Homme Moyen by Daniel Chluba

April 15, 2020

Homme moyen by Daniel Chluba, 2020. Photo: Julia Frankenberg

I like to think that Daniel Chluba trained, or who knows, even got inspired for his performance "homme moyen" while visiting me. 

Over the last few months, Daniel Chluba visited me trice. The first time he was too late to open the door to the "garden house." You see, the door opens automatically for just a short amount of time. The second time Daniel Chluba was too quick, which left him also bouncing on the door. The third time, he could open the garden door without a problem.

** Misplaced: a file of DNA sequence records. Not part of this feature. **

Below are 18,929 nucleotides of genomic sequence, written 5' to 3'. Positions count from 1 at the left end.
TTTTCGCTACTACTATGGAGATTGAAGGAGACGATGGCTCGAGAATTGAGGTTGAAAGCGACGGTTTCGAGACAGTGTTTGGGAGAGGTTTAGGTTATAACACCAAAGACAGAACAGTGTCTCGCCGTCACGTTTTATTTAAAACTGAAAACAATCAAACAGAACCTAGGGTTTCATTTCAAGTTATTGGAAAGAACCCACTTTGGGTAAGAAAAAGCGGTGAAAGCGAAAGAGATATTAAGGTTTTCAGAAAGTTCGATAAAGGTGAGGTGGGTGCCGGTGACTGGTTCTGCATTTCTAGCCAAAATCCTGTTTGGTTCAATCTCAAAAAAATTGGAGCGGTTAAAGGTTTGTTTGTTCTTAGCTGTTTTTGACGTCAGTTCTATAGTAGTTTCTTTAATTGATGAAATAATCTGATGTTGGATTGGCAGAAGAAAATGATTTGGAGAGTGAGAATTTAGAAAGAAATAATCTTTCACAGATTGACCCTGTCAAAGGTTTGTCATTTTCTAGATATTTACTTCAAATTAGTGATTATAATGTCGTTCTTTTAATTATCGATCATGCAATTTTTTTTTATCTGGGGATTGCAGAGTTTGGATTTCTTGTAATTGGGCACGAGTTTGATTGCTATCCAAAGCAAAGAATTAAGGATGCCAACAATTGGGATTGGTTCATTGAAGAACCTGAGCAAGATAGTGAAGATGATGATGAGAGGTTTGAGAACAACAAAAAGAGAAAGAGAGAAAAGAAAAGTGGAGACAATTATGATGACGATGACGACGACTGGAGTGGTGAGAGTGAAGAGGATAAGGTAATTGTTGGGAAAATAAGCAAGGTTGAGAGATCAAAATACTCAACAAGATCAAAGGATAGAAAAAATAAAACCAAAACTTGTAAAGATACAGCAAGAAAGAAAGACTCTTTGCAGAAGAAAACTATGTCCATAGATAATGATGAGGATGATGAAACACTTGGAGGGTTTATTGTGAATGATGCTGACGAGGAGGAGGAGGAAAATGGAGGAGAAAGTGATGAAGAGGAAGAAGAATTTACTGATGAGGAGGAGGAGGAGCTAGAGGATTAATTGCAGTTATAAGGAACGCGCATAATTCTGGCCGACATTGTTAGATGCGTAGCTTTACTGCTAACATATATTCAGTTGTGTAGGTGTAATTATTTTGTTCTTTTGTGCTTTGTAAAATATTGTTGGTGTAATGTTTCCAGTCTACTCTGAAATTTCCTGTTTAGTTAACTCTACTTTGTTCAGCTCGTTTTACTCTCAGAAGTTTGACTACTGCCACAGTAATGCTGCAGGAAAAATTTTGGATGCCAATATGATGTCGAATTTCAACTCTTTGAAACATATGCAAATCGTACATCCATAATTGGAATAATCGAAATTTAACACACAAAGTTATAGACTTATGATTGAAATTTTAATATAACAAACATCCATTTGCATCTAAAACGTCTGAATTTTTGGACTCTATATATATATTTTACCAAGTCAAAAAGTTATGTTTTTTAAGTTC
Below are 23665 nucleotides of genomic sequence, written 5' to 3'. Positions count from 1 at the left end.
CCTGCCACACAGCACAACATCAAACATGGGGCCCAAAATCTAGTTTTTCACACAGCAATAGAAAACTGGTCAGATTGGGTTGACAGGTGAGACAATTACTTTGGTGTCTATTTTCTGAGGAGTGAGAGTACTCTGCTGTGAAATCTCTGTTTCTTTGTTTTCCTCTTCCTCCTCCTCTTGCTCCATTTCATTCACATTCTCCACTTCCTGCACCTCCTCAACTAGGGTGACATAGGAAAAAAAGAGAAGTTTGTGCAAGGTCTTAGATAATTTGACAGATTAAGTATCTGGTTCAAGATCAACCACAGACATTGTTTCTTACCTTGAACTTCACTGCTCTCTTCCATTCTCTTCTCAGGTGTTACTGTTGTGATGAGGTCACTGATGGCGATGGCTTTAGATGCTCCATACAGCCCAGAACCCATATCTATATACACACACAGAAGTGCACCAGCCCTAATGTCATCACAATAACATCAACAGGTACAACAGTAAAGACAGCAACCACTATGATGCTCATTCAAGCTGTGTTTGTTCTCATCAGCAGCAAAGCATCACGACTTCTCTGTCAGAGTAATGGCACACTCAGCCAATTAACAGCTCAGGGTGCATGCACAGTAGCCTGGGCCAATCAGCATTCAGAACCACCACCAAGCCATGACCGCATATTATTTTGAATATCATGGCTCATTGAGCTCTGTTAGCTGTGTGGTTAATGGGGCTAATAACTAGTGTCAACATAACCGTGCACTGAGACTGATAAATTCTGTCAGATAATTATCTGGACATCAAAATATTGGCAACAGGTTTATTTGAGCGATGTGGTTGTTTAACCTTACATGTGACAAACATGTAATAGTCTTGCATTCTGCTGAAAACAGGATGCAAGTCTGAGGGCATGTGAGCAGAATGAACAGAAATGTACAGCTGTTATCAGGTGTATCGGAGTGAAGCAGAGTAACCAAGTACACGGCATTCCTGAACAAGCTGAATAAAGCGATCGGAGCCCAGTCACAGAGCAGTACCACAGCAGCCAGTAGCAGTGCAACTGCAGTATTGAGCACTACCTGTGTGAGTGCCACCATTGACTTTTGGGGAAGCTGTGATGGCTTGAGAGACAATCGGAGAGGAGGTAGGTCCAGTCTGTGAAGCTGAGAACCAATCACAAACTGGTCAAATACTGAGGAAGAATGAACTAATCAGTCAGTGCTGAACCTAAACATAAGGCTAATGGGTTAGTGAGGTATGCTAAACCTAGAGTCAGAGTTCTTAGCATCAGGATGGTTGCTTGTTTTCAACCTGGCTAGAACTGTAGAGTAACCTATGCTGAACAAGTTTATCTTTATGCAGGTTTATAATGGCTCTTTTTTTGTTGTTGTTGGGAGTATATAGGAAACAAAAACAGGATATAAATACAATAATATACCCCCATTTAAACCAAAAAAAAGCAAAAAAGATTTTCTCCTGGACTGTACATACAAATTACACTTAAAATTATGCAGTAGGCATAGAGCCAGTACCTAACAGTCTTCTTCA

Homme moyen by Daniel Chluba, 2020. Photo: Julia Frankenberg

Basically, my garden door trained Daniel Chluba to obtain a medium pace when entering the front house. The time slot for the garden door is based on solid calculations on how fast or slow an average person walks from the front to the back. That is what I was told by the technicians who installed the ingenious safety system.

Of course, I get annoyed by the garden door because most of the time I have to go downstairs to open it for visitors who are apparently not average. I do appreciate mediocrity more in literature. Take for instance Sylvia Smith's Misadventures about a very mediocre life that has no pointe, is of no importance, and is not even what you would call "funny". 


Homme moyen by Daniel Chluba, 2020. Photo: Julia Frankenberg